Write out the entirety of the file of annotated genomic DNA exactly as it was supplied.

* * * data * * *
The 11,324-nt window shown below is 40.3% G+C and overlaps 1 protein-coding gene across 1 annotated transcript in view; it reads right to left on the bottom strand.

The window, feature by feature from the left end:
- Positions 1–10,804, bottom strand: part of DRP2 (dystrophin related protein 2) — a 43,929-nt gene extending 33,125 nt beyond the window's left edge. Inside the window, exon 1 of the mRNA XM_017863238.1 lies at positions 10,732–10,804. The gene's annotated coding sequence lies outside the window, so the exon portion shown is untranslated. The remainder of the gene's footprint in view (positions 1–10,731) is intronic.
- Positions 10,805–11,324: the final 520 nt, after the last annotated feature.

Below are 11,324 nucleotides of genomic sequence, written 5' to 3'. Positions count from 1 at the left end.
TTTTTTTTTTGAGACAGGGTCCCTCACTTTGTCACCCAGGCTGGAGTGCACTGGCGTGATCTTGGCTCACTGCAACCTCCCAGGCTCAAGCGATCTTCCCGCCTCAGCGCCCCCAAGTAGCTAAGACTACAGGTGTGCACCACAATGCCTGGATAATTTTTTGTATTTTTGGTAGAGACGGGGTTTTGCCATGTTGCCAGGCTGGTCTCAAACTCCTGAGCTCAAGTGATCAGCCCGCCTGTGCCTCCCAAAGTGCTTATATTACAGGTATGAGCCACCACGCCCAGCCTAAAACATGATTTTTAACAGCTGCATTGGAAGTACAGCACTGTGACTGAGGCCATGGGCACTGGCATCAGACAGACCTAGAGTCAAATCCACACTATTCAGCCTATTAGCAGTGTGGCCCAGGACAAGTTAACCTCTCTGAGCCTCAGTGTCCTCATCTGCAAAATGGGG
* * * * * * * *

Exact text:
The 11,324-nt window shown below is 40.3% G+C and overlaps 1 protein-coding gene across 1 annotated transcript in view; it reads right to left on the bottom strand.

The window, feature by feature from the left end:
- Positions 1–10,804, bottom strand: part of DRP2 (dystrophin related protein 2) — a 43,929-nt gene extending 33,125 nt beyond the window's left edge. Inside the window, exon 1 of the mRNA XM_017863238.1 lies at positions 10,732–10,804. The gene's annotated coding sequence lies outside the window, so the exon portion shown is untranslated. The remainder of the gene's footprint in view (positions 1–10,731) is intronic.
- Positions 10,805–11,324: the final 520 nt, after the last annotated feature.

Below are 11,324 nucleotides of genomic sequence, written 5' to 3'. Positions count from 1 at the left end.
TTTTTTTTTTGAGACAGGGTCCCTCACTTTGTCACCCAGGCTGGAGTGCACTGGCGTGATCTTGGCTCACTGCAACCTCCCAGGCTCAAGCGATCTTCCCGCCTCAGCGCCCCCAAGTAGCTAAGACTACAGGTGTGCACCACAATGCCTGGATAATTTTTTGTATTTTTGGTAGAGACGGGGTTTTGCCATGTTGCCAGGCTGGTCTCAAACTCCTGAGCTCAAGTGATCAGCCCGCCTGTGCCTCCCAAAGTGCTTATATTACAGGTATGAGCCACCACGCCCAGCCTAAAACATGATTTTTAACAGCTGCATTGGAAGTACAGCACTGTGACTGAGGCCATGGGCACTGGCATCAGACAGACCTAGAGTCAAATCCACACTATTCAGCCTATTAGCAGTGTGGCCCAGGACAAGTTAACCTCTCTGAGCCTCAGTGTCCTCATCTGCAAAATGGGG